I successfully installed Ubuntu 9.04 on a Dell Vostro 1520, using both the LiveCD as well as the alternate installer.
Update 2010/01/18: Most if not all of the problems I experienced with 9.04 have been resolved in 9.10. The speakers work great and no GRUB hacks are needed.
- Wireless card (0e:00.0 Network controller: Broadcom Corporation BCM4312 802.11b/g (rev 01)/0e:00.0 0280: 14e4:4315 (rev 01)) works great using the proprietary Broadcom STA driver. I can connect to my WPA-PSK/TKIP network fine.
- CPU scaling works beautifully, although it seems I need to add two instances of the frequency scaler to the panel, one for each core. Right click on a blank spot on the panel, Add to Panel > CPU Frequency Scaler.
- I was disappointed to find that the Vostro had a glossy cover (fingerprint magnet) but am pleased to see that it isn’t quite as bad as I thought it would be.
- The alternate installer hung on me during the language select screen. This is probably the keyboard problem mentioned here. I rebooted, tried it again and installed successfully. On the subsequent reboot after install, the keyboard was unresponsive.
- Implementing the solution linked in the above paragraph resolved all keyboard non-response issues I have had.
- Resolved in 9.10
- PC speaker is enabled by default and will BOOP! loudly every time I fail a tab-completion, hit backspace too many times or shutdown the machine. The PC speaker cannot be controlled through the Volume Control or disabled in BIOS, so it can be muted one of two ways (both of which I implemented):
- Disable system alert sounds through System > Preferences > Sound > Sounds > Play Alert Sound— but it will still BOOP! when shutting down the machine.
- To shut it off completely, blacklist the speaker driver (easy to do).
- Resolved in 9.10
- The wireless switch doesn’t do what it should. Turning it to “off” knocks out the current wireless connection, but GNOME Network Manager gets stuck in a perpetual loop searching for wireless networks. I don’t know if the card is technically “off” when this is happening. The switch itself is also really cheaply constructed and is the only part on my machine that wiggles– I’d be afraid to use it extensively in case it got stuck in the “off” position.
- There is no clasp holding the laptop shut, and the exterior of the laptop is completely smooth. Since there is no groove to get a finger-hold on, it can be tricky to open the laptop if you have slippery hands.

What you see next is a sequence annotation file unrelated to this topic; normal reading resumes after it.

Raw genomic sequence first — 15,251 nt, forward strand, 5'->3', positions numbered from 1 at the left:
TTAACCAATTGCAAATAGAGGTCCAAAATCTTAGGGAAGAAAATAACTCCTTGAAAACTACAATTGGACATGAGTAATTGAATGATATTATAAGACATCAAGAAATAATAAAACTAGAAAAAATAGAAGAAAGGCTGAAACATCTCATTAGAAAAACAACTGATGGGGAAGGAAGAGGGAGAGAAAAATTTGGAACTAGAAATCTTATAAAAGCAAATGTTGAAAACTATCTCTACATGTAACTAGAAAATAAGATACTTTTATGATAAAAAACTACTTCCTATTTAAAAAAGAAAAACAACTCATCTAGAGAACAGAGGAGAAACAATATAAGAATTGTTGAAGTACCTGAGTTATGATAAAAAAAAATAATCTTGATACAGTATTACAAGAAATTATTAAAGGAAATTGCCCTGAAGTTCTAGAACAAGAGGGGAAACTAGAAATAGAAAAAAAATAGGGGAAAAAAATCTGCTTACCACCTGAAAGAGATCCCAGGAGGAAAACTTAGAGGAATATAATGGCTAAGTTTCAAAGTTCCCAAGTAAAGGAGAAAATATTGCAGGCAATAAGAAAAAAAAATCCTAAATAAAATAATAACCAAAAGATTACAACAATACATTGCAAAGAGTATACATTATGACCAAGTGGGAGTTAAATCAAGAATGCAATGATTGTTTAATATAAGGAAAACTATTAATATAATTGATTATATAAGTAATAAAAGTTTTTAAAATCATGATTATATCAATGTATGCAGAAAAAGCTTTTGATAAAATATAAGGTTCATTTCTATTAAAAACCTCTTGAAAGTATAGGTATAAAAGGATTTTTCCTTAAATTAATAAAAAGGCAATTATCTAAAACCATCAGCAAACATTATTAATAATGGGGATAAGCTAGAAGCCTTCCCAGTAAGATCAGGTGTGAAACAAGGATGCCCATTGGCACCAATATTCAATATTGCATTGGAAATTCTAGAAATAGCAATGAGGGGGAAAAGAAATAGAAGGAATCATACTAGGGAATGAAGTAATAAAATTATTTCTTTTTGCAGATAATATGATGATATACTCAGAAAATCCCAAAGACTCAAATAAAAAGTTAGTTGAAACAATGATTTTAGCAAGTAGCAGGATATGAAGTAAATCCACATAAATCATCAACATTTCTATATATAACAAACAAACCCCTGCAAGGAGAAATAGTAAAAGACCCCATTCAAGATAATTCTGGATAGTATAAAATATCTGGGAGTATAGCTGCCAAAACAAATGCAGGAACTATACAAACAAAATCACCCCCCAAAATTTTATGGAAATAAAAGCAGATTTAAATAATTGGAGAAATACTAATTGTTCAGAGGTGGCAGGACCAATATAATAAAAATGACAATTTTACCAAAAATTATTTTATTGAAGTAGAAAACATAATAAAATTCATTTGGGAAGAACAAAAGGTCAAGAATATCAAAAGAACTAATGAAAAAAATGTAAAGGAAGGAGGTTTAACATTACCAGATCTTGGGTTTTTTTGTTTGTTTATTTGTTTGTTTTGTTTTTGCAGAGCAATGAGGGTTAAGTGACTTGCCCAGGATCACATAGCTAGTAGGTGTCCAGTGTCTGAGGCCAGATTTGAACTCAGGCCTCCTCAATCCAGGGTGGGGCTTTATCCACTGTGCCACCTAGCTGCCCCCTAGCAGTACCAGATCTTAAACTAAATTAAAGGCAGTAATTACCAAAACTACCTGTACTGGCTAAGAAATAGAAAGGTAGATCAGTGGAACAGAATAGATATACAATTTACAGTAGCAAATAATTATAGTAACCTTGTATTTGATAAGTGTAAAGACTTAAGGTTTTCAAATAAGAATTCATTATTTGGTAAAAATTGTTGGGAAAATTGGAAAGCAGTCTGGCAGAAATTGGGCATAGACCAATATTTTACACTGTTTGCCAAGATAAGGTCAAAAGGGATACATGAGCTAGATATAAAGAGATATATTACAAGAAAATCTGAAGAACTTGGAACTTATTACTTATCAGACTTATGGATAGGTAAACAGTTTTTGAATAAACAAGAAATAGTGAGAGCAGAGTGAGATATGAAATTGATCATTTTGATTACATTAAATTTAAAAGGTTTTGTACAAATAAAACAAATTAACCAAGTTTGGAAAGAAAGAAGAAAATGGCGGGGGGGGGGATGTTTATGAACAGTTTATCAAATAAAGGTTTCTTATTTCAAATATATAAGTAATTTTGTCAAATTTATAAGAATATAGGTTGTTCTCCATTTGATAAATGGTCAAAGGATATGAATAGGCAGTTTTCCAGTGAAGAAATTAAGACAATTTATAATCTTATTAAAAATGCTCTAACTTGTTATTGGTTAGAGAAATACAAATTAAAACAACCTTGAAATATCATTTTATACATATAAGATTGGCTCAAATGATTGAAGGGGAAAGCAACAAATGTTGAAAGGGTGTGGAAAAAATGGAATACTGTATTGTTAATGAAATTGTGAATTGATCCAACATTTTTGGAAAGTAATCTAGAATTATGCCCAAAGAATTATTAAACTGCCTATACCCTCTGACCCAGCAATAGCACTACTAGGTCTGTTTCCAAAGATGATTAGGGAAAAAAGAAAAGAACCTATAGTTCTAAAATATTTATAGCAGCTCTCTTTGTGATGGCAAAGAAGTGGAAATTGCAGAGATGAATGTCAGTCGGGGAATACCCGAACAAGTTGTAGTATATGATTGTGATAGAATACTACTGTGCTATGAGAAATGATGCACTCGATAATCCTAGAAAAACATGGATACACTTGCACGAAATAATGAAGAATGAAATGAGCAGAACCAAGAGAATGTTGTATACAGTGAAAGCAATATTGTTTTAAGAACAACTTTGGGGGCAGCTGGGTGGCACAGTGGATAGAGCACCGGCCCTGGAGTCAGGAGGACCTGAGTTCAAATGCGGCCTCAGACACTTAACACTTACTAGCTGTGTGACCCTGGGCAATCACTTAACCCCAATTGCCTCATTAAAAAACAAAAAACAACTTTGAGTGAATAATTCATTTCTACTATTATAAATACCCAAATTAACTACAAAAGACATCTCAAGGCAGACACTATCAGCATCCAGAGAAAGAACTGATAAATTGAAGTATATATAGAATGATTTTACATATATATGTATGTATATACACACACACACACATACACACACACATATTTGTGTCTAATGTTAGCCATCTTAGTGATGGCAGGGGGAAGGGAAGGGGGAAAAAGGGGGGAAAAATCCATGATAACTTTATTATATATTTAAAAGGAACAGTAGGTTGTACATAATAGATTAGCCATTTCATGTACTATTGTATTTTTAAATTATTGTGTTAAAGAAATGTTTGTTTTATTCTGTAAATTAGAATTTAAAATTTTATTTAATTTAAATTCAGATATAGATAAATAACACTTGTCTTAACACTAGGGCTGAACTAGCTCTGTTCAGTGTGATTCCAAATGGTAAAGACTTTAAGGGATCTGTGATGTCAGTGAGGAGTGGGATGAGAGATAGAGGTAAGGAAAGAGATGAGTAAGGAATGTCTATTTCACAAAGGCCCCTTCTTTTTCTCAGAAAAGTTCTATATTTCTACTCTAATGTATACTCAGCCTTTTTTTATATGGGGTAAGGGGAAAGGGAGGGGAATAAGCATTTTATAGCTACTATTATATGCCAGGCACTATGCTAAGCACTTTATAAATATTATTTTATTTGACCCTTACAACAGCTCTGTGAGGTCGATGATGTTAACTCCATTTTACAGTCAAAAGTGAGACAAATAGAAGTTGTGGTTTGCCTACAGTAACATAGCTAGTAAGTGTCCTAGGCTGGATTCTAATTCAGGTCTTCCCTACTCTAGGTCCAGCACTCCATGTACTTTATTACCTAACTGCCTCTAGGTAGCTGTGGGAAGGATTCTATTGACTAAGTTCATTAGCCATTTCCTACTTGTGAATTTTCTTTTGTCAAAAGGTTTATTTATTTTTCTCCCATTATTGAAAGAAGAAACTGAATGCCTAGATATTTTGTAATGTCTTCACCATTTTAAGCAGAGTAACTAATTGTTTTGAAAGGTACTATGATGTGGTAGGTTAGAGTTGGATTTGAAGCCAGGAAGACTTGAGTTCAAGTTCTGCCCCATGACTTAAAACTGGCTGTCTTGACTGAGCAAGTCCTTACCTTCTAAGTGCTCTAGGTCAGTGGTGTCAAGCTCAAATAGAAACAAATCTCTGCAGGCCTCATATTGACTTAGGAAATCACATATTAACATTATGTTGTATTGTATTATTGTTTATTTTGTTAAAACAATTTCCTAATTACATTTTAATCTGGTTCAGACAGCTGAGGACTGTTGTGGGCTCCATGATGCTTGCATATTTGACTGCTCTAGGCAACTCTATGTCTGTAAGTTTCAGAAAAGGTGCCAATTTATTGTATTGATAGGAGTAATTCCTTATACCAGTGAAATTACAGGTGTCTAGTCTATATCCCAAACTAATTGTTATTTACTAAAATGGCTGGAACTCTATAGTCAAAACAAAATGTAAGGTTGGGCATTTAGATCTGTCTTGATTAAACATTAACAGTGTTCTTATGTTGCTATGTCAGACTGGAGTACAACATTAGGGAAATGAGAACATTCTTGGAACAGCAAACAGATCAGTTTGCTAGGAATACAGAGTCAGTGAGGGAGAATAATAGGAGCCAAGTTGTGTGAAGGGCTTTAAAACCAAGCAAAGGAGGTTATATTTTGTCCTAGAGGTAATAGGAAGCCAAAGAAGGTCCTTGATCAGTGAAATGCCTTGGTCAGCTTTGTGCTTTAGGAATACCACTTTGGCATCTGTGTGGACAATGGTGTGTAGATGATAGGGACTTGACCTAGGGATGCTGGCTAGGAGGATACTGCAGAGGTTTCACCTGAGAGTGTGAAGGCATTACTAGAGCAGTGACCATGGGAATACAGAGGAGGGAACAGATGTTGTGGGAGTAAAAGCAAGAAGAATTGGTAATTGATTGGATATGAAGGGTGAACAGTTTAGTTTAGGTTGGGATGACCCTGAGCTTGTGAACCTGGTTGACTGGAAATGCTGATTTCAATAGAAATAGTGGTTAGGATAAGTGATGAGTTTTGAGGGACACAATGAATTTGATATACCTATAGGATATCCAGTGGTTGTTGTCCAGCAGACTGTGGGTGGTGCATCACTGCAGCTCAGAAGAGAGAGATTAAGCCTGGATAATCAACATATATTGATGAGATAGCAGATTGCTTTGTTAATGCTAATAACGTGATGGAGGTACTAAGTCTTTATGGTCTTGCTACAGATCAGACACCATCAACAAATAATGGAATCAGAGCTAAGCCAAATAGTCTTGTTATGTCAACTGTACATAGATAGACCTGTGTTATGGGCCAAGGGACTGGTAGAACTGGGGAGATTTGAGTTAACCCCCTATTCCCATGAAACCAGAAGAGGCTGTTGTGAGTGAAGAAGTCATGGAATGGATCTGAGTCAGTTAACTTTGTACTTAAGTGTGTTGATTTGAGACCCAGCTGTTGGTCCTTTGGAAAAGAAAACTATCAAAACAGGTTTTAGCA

- UPDATE 10/01: My speakers worked fine initially. They were not as loud as I’d hoped, but they worked.
When I plugged headphones into the jack, the headphones emitted only static. This was a minor inconvenience until I unplugged the headphones and found my speakers to be doing the same thing.
Upgrading the ALSA driver fixed the problem. Sort of. The speakers now work, but the headphones don’t. This works well enough for me, so I give up.
- Resolved in 9.10
- Out of the box, this laptop was unusably hot. I took a series of measurements so I had some evidence to present to Dell customer service. Dellfand does not correctly report internal temperatures on this model (report alternates between 50’C and -1’C) so I had to use an infrared thermometer and measure the heat of the case itself.Readings were taken at 15-minute intervals. Scaling was set to “OnDemand” and the computer was left to idle on a stock install of Ubuntu 9.04 over the course of an hour (temperature plateaus after that). Here are the results:
Time Left Palm Right Palm 5:15P 81.3’F 80.3’F 5:30P 94.1’F 88.4’F 5:45P 99.1’F 92.5’F 6:00P 101.6’F 95.4’F 6:15P 101.8’F 96.3’F
So after an hour of idling on a conservative power setting, my left wrist would be heated to feverish temperature on the Vostro. It isn’t comfortable to say the least, but it certainly isn’t usable. The Inspiron this laptop was supposed to replace peaked at 98.7’F– after several hours of moderate use!
09/11: Dell tech support had me update the BIOS to A03. The heating problem is no longer an issue. If your laptop is getting unbearably hot, see what version of the BIOS you are running and update it if necessary. Windows/Vista may be required; I don’t know if it is possible to do through Linux.